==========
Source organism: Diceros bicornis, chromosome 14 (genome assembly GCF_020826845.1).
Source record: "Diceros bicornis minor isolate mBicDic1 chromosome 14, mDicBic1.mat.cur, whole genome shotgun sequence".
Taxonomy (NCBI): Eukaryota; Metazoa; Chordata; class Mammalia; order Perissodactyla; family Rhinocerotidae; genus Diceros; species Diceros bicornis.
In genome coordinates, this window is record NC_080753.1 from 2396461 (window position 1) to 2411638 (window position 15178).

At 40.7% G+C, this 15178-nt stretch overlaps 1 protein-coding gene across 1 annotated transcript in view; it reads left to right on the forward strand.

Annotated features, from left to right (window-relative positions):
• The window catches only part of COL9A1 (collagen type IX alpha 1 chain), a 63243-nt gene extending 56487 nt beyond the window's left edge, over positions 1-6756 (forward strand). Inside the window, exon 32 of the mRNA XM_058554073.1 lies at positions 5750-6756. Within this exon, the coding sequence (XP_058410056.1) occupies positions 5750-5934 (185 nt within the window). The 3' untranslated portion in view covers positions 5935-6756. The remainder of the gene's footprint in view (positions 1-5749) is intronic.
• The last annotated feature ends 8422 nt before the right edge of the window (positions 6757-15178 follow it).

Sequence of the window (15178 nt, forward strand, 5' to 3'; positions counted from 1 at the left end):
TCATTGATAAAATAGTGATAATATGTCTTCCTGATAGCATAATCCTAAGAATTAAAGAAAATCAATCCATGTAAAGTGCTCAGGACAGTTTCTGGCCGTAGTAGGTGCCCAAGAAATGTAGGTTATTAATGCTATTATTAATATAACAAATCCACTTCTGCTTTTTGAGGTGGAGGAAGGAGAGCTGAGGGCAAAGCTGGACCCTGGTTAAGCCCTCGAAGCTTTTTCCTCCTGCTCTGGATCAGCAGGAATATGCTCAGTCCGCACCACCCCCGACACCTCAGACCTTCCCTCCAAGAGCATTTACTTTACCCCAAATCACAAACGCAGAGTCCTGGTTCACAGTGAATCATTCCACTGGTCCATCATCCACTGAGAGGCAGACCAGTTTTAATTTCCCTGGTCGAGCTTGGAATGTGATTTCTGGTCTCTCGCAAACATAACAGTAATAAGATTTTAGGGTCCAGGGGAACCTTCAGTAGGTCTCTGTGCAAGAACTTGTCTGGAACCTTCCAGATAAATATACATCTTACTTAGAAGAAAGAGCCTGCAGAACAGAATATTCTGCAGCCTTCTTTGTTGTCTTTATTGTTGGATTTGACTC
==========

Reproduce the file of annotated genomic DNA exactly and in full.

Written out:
Source organism: Diceros bicornis, chromosome 14 (genome assembly GCF_020826845.1).
Source record: "Diceros bicornis minor isolate mBicDic1 chromosome 14, mDicBic1.mat.cur, whole genome shotgun sequence".
Taxonomy (NCBI): Eukaryota; Metazoa; Chordata; class Mammalia; order Perissodactyla; family Rhinocerotidae; genus Diceros; species Diceros bicornis.
In genome coordinates, this window is record NC_080753.1 from 2396461 (window position 1) to 2411638 (window position 15178).

At 40.7% G+C, this 15178-nt stretch overlaps 1 protein-coding gene across 1 annotated transcript in view; it reads left to right on the forward strand.

Annotated features, from left to right (window-relative positions):
• The window catches only part of COL9A1 (collagen type IX alpha 1 chain), a 63243-nt gene extending 56487 nt beyond the window's left edge, over positions 1-6756 (forward strand). Inside the window, exon 32 of the mRNA XM_058554073.1 lies at positions 5750-6756. Within this exon, the coding sequence (XP_058410056.1) occupies positions 5750-5934 (185 nt within the window). The 3' untranslated portion in view covers positions 5935-6756. The remainder of the gene's footprint in view (positions 1-5749) is intronic.
• The last annotated feature ends 8422 nt before the right edge of the window (positions 6757-15178 follow it).

Sequence of the window (15178 nt, forward strand, 5' to 3'; positions counted from 1 at the left end):
TCATTGATAAAATAGTGATAATATGTCTTCCTGATAGCATAATCCTAAGAATTAAAGAAAATCAATCCATGTAAAGTGCTCAGGACAGTTTCTGGCCGTAGTAGGTGCCCAAGAAATGTAGGTTATTAATGCTATTATTAATATAACAAATCCACTTCTGCTTTTTGAGGTGGAGGAAGGAGAGCTGAGGGCAAAGCTGGACCCTGGTTAAGCCCTCGAAGCTTTTTCCTCCTGCTCTGGATCAGCAGGAATATGCTCAGTCCGCACCACCCCCGACACCTCAGACCTTCCCTCCAAGAGCATTTACTTTACCCCAAATCACAAACGCAGAGTCCTGGTTCACAGTGAATCATTCCACTGGTCCATCATCCACTGAGAGGCAGACCAGTTTTAATTTCCCTGGTCGAGCTTGGAATGTGATTTCTGGTCTCTCGCAAACATAACAGTAATAAGATTTTAGGGTCCAGGGGAACCTTCAGTAGGTCTCTGTGCAAGAACTTGTCTGGAACCTTCCAGATAAATATACATCTTACTTAGAAGAAAGAGCCTGCAGAACAGAATATTCTGCAGCCTTCTTTGTTGTCTTTATTGTTGGATTTGACTC